The price of concert tickets has, in many places, risen to astronomical levels, but that doesn’t stop fans dropping their cash on show anyways. Here we take a closer look at exactly where all this money actually goes when the dust has settled.
Guest post by Bobby Owsinski of Music 3.0
The concert ticket you buy today is more expensive than ever, but that doesn’t seem to hinder music lovers from shelling out their cash anyway. With a typical ticket going for well over $100 and VIP tickets going in the thousands, it begs the question – where does the money I just spent for my ticket go? The Guardian just ran a comprehensive article on the subject and the numbers might surprise you.
While many concertgoers assume that their $150 is going exclusively to the artist, that’s not the case at all. Here’s approximately how it breaks down:
Licenses – PRO’s like ASCAP collect anywhere from 0.1 to 0.8%, but the PRS in the UK collects 3% of the gross.
Fixed costs – The costs of putting on a show at the venue and many and varied. These include the cost of the venue, stage hands, venue staff, electricians, scaffolding, barriers, catering, liability insurance, backstage furniture, forklifts, rigging, medical staff, among many other expenses. Some of these are included in the cost of the venue or paid by the promoter, but sometimes not. This can account for 25 to 40% of the gross.
The promoter – Of the 50% or so that’s left, the promoter can take anywhere from 5 to 15%. Of that, all costs for advertising and promotion are paid by the promoter. The promoter is also responsible for the artist’s guarantee. That means that regardless of how badly tickets sell, the artist will receive this minimum amount.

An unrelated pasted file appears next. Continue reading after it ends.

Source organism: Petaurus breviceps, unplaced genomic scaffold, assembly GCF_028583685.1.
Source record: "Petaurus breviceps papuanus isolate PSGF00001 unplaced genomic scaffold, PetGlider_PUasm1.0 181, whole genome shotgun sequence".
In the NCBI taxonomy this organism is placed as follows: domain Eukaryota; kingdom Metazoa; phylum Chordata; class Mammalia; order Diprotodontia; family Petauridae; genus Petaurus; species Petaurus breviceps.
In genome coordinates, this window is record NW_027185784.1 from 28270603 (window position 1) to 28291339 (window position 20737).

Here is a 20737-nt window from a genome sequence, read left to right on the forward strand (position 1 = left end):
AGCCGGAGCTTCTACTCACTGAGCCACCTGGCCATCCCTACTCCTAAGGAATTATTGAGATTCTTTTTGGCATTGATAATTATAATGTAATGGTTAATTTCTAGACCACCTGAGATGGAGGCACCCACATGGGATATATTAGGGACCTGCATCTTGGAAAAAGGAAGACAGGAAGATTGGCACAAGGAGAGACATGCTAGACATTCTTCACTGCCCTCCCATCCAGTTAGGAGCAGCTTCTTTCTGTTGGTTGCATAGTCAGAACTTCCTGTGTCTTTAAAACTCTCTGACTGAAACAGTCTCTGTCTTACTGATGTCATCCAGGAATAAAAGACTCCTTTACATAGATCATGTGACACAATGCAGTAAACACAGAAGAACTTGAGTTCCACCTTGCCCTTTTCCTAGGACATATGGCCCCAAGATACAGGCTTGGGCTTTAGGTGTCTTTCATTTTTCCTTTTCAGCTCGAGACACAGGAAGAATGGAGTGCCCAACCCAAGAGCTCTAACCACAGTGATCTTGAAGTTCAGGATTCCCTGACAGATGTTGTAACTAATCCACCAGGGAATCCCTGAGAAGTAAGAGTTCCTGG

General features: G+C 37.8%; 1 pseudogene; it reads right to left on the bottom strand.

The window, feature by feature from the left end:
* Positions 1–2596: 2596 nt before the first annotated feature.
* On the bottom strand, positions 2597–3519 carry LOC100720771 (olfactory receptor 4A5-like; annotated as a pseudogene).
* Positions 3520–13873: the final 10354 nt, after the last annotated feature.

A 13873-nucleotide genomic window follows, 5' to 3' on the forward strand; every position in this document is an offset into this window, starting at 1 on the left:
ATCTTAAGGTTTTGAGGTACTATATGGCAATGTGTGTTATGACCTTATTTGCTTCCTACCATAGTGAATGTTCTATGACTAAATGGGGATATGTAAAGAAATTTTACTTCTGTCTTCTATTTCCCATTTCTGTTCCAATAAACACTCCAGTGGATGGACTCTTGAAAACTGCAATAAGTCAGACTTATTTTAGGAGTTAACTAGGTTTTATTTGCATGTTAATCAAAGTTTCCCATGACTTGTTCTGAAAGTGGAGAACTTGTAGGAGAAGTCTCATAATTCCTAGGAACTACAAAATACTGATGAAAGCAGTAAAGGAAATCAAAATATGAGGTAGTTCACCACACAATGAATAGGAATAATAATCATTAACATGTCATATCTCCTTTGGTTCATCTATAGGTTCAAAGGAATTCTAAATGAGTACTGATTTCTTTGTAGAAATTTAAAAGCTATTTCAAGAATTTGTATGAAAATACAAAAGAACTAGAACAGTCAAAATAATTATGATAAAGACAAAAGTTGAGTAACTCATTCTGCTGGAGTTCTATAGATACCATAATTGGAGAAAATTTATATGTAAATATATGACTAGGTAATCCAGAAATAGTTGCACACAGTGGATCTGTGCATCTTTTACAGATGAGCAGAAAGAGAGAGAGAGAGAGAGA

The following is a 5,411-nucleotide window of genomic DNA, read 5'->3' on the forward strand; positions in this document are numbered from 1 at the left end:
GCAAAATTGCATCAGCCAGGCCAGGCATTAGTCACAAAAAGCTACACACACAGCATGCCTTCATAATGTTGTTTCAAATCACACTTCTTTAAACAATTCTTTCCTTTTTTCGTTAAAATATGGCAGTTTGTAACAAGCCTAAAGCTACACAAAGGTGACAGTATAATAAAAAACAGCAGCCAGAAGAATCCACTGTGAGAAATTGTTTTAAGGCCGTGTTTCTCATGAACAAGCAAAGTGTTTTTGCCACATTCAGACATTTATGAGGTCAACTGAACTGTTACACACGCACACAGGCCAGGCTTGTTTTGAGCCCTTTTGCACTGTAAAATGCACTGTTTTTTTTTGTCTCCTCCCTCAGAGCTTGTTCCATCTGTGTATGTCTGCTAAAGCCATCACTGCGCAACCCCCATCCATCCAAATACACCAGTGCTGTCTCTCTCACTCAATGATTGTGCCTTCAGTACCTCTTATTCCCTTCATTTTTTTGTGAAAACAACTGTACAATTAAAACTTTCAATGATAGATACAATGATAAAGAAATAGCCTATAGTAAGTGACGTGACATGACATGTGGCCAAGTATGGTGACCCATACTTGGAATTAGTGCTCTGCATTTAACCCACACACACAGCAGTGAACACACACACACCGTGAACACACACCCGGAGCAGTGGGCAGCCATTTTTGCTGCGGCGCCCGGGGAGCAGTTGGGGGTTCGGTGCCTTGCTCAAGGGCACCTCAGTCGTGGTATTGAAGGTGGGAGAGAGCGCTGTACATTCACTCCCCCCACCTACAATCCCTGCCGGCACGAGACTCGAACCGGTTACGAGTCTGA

The artist gets the rest, which sounds like a lot, but there’s a lot of expenses there as well. The production (stage design), crew, sound, lights and transport (as many as 30 trucks on a huge tour, not to mention the busses for artists, musicians and crew) are the responsibility of the artist, although some of this could also come under the category of fixed costs as well. The production rehearsals before the tour (which may but up to 6 weeks with full production in a full-size venue) is also the responsibility of the artist. Then the artist has to pay management 15 to 20% of his take.
Top it all off, the daily expenses of being on the road are high. A superstar act may have an overhead of $750,000 per day on the road whether the artist plays a concert or not.
Still, there’s big money being made from touring, and almost from the beginning of modern music history, this is where the bulk of an artist’s income is made. Even a small portion of the ticket price comes out to a lot of money.